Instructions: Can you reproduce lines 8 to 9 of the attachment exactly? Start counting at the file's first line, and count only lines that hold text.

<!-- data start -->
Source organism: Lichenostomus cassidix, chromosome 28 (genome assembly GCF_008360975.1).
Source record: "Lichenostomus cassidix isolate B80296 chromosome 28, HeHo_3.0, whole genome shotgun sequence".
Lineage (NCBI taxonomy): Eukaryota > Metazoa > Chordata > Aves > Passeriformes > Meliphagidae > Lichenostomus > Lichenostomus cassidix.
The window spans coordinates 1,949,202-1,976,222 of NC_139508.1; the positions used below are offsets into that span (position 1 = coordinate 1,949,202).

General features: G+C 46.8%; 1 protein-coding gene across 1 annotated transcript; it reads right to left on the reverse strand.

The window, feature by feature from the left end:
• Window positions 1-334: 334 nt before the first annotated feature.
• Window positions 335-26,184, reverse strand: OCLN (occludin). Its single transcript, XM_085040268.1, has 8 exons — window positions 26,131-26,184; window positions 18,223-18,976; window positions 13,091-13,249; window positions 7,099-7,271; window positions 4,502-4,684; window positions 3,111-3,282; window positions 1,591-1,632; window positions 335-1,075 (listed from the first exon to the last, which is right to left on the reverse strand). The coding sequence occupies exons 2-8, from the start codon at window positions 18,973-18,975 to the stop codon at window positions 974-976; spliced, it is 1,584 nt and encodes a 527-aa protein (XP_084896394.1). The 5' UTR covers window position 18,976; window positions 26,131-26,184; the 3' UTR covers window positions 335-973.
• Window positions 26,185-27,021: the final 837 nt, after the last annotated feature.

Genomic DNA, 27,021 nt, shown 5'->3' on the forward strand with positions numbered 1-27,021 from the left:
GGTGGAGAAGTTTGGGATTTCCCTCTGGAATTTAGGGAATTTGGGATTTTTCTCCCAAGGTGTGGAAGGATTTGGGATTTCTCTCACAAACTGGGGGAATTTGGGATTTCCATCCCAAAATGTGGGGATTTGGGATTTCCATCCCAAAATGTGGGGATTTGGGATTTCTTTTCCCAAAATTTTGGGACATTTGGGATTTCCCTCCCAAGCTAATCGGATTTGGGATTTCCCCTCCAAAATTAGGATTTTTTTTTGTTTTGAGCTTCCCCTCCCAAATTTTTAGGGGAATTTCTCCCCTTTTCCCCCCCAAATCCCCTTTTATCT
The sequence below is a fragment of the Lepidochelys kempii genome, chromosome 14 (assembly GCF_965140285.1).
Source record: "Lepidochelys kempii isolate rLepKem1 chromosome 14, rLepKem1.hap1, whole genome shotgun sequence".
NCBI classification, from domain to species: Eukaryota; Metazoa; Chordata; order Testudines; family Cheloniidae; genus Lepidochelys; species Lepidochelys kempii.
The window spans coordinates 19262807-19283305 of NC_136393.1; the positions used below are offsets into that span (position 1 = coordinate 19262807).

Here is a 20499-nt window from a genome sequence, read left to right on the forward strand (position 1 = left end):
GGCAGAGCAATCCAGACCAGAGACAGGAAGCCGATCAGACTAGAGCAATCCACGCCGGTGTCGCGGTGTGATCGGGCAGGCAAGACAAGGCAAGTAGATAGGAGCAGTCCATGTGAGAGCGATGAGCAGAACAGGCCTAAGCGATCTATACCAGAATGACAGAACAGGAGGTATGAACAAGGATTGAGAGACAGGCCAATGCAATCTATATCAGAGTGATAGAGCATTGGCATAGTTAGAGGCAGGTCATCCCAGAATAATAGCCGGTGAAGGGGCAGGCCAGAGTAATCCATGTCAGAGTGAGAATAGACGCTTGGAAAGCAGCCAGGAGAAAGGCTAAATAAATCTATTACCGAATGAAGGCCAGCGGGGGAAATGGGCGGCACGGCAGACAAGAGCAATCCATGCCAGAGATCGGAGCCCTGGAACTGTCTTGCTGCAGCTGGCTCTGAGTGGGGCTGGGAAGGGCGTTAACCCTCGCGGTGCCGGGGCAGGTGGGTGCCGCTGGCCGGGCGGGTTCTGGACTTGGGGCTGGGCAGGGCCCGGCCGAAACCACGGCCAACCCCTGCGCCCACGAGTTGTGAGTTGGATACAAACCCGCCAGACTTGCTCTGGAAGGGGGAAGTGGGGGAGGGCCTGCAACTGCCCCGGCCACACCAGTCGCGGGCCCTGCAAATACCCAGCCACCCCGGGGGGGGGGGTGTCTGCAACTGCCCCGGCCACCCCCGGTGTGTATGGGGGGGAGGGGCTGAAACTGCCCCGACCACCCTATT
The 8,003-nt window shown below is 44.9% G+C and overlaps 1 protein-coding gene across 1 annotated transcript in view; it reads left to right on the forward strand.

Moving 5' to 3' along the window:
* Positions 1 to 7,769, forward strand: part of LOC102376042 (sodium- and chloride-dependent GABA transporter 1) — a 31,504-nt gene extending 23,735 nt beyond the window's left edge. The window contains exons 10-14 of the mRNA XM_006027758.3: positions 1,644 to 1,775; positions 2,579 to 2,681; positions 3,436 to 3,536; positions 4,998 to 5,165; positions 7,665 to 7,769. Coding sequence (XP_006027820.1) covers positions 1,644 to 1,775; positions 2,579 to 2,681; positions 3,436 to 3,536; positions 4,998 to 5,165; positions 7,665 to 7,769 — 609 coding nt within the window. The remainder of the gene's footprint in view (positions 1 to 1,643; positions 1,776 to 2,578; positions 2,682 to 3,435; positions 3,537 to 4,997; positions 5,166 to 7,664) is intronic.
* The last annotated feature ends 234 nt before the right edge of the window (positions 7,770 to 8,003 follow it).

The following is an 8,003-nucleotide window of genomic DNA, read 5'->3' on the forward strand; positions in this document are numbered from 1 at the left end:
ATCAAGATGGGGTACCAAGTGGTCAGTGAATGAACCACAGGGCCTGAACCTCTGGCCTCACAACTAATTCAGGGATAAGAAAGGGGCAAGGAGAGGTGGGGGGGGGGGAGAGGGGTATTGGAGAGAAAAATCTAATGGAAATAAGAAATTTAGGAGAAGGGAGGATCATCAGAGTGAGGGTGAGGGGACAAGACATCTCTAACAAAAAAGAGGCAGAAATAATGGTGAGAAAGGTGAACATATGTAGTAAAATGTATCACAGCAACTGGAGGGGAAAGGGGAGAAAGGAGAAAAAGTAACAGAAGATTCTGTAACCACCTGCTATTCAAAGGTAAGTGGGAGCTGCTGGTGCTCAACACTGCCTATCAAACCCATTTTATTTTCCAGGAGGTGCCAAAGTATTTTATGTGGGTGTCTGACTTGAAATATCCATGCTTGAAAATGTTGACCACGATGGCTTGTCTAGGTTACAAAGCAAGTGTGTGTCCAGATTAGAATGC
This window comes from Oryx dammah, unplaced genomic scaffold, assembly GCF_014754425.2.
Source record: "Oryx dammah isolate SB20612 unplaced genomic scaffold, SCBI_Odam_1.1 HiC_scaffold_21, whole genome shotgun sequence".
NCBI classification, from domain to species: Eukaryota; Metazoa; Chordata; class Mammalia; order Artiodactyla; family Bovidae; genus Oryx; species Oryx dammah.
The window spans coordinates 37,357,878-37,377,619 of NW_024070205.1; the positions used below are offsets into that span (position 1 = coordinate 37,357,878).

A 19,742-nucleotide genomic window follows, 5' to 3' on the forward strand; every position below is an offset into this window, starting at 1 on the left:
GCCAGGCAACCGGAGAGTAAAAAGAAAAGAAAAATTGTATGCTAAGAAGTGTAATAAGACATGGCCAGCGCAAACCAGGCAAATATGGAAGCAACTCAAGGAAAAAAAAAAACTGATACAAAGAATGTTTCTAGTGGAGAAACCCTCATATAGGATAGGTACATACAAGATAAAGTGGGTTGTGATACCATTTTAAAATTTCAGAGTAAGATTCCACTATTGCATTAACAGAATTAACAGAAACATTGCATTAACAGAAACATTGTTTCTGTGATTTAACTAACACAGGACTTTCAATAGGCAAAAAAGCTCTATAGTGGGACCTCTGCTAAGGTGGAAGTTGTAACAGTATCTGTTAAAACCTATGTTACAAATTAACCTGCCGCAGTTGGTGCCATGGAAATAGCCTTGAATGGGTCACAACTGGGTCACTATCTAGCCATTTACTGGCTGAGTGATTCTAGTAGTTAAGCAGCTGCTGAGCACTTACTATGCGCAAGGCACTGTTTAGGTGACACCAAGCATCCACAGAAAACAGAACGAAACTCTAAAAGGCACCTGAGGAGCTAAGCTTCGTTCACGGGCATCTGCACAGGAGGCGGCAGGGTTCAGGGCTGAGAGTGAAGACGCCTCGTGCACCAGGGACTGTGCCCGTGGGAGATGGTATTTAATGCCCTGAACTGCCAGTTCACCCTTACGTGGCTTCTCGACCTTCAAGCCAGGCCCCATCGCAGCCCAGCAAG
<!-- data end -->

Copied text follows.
• Window positions 335-26,184, reverse strand: OCLN (occludin). Its single transcript, XM_085040268.1, has 8 exons — window positions 26,131-26,184; window positions 18,223-18,976; window positions 13,091-13,249; window positions 7,099-7,271; window positions 4,502-4,684; window positions 3,111-3,282; window positions 1,591-1,632; window positions 335-1,075 (listed from the first exon to the last, which is right to left on the reverse strand). The coding sequence occupies exons 2-8, from the start codon at window positions 18,973-18,975 to the stop codon at window positions 974-976; spliced, it is 1,584 nt and encodes a 527-aa protein (XP_084896394.1). The 5' UTR covers window position 18,976; window positions 26,131-26,184; the 3' UTR covers window positions 335-973.
• Window positions 26,185-27,021: the final 837 nt, after the last annotated feature.